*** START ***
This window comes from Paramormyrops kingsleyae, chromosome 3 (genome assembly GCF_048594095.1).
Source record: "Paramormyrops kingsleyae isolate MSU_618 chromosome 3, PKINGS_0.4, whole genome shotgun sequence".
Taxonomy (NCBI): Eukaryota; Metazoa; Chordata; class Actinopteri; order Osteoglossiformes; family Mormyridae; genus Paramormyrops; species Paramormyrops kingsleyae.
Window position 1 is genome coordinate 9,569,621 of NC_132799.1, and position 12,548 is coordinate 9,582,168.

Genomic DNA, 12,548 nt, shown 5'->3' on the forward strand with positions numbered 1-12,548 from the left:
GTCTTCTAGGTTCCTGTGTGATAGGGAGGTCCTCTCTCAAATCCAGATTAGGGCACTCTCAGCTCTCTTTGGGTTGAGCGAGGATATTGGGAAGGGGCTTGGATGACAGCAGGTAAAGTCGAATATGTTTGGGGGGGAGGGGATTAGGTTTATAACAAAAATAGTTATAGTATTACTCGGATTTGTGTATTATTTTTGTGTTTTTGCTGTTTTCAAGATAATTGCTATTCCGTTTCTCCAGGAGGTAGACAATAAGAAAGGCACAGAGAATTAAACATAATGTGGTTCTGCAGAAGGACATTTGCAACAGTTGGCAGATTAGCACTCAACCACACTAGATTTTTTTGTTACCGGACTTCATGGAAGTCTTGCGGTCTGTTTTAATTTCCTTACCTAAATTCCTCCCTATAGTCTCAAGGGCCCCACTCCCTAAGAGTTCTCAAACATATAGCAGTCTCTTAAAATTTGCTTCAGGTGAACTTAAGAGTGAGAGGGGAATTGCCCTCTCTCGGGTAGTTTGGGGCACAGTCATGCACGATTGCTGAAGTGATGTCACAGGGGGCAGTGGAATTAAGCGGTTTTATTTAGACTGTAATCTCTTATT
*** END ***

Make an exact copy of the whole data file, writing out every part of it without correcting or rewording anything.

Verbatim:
This window comes from Paramormyrops kingsleyae, chromosome 3 (genome assembly GCF_048594095.1).
Source record: "Paramormyrops kingsleyae isolate MSU_618 chromosome 3, PKINGS_0.4, whole genome shotgun sequence".
Taxonomy (NCBI): Eukaryota; Metazoa; Chordata; class Actinopteri; order Osteoglossiformes; family Mormyridae; genus Paramormyrops; species Paramormyrops kingsleyae.
Window position 1 is genome coordinate 9,569,621 of NC_132799.1, and position 12,548 is coordinate 9,582,168.

Genomic DNA, 12,548 nt, shown 5'->3' on the forward strand with positions numbered 1-12,548 from the left:
GTCTTCTAGGTTCCTGTGTGATAGGGAGGTCCTCTCTCAAATCCAGATTAGGGCACTCTCAGCTCTCTTTGGGTTGAGCGAGGATATTGGGAAGGGGCTTGGATGACAGCAGGTAAAGTCGAATATGTTTGGGGGGGAGGGGATTAGGTTTATAACAAAAATAGTTATAGTATTACTCGGATTTGTGTATTATTTTTGTGTTTTTGCTGTTTTCAAGATAATTGCTATTCCGTTTCTCCAGGAGGTAGACAATAAGAAAGGCACAGAGAATTAAACATAATGTGGTTCTGCAGAAGGACATTTGCAACAGTTGGCAGATTAGCACTCAACCACACTAGATTTTTTTGTTACCGGACTTCATGGAAGTCTTGCGGTCTGTTTTAATTTCCTTACCTAAATTCCTCCCTATAGTCTCAAGGGCCCCACTCCCTAAGAGTTCTCAAACATATAGCAGTCTCTTAAAATTTGCTTCAGGTGAACTTAAGAGTGAGAGGGGAATTGCCCTCTCTCGGGTAGTTTGGGGCACAGTCATGCACGATTGCTGAAGTGATGTCACAGGGGGCAGTGGAATTAAGCGGTTTTATTTAGACTGTAATCTCTTATT